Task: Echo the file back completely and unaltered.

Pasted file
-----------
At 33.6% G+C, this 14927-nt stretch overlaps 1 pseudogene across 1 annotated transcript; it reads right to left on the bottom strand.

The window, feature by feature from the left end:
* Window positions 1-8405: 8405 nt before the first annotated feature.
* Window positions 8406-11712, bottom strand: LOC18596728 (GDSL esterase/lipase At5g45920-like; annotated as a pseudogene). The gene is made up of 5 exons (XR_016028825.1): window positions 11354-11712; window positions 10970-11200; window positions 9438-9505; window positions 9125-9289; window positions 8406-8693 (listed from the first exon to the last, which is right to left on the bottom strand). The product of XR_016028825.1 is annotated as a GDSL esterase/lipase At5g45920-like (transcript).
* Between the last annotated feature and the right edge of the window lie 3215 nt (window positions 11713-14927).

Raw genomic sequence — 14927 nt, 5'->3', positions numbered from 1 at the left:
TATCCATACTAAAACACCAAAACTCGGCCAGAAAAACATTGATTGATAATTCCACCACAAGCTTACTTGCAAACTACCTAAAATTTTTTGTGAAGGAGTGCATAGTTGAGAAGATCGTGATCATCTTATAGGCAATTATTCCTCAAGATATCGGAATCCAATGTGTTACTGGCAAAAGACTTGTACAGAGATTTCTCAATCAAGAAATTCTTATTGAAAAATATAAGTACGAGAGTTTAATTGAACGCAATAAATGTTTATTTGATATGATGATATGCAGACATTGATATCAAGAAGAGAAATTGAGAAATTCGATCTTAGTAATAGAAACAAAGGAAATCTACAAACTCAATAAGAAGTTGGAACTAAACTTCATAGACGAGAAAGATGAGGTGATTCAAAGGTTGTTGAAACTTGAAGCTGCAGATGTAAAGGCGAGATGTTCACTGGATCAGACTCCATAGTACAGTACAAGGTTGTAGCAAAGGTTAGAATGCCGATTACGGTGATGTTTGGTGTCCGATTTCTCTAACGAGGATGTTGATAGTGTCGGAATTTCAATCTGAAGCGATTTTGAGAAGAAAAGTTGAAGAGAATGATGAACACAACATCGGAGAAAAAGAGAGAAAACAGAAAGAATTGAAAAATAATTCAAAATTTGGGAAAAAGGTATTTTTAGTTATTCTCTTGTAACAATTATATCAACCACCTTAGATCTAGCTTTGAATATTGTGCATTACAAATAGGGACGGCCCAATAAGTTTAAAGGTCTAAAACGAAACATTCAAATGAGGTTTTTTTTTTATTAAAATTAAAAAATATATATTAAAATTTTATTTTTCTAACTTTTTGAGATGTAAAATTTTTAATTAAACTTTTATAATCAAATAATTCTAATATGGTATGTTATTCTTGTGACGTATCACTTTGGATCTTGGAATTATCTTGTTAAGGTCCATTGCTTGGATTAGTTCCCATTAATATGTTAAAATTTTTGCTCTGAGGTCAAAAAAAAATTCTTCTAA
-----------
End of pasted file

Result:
At 33.6% G+C, this 14927-nt stretch overlaps 1 pseudogene across 1 annotated transcript; it reads right to left on the bottom strand.

The window, feature by feature from the left end:
* Window positions 1-8405: 8405 nt before the first annotated feature.
* Window positions 8406-11712, bottom strand: LOC18596728 (GDSL esterase/lipase At5g45920-like; annotated as a pseudogene). The gene is made up of 5 exons (XR_016028825.1): window positions 11354-11712; window positions 10970-11200; window positions 9438-9505; window positions 9125-9289; window positions 8406-8693 (listed from the first exon to the last, which is right to left on the bottom strand). The product of XR_016028825.1 is annotated as a GDSL esterase/lipase At5g45920-like (transcript).
* Between the last annotated feature and the right edge of the window lie 3215 nt (window positions 11713-14927).

Raw genomic sequence — 14927 nt, 5'->3', positions numbered from 1 at the left:
TATCCATACTAAAACACCAAAACTCGGCCAGAAAAACATTGATTGATAATTCCACCACAAGCTTACTTGCAAACTACCTAAAATTTTTTGTGAAGGAGTGCATAGTTGAGAAGATCGTGATCATCTTATAGGCAATTATTCCTCAAGATATCGGAATCCAATGTGTTACTGGCAAAAGACTTGTACAGAGATTTCTCAATCAAGAAATTCTTATTGAAAAATATAAGTACGAGAGTTTAATTGAACGCAATAAATGTTTATTTGATATGATGATATGCAGACATTGATATCAAGAAGAGAAATTGAGAAATTCGATCTTAGTAATAGAAACAAAGGAAATCTACAAACTCAATAAGAAGTTGGAACTAAACTTCATAGACGAGAAAGATGAGGTGATTCAAAGGTTGTTGAAACTTGAAGCTGCAGATGTAAAGGCGAGATGTTCACTGGATCAGACTCCATAGTACAGTACAAGGTTGTAGCAAAGGTTAGAATGCCGATTACGGTGATGTTTGGTGTCCGATTTCTCTAACGAGGATGTTGATAGTGTCGGAATTTCAATCTGAAGCGATTTTGAGAAGAAAAGTTGAAGAGAATGATGAACACAACATCGGAGAAAAAGAGAGAAAACAGAAAGAATTGAAAAATAATTCAAAATTTGGGAAAAAGGTATTTTTAGTTATTCTCTTGTAACAATTATATCAACCACCTTAGATCTAGCTTTGAATATTGTGCATTACAAATAGGGACGGCCCAATAAGTTTAAAGGTCTAAAACGAAACATTCAAATGAGGTTTTTTTTTTATTAAAATTAAAAAATATATATTAAAATTTTATTTTTCTAACTTTTTGAGATGTAAAATTTTTAATTAAACTTTTATAATCAAATAATTCTAATATGGTATGTTATTCTTGTGACGTATCACTTTGGATCTTGGAATTATCTTGTTAAGGTCCATTGCTTGGATTAGTTCCCATTAATATGTTAAAATTTTTGCTCTGAGGTCAAAAAAAAATTCTTCTAA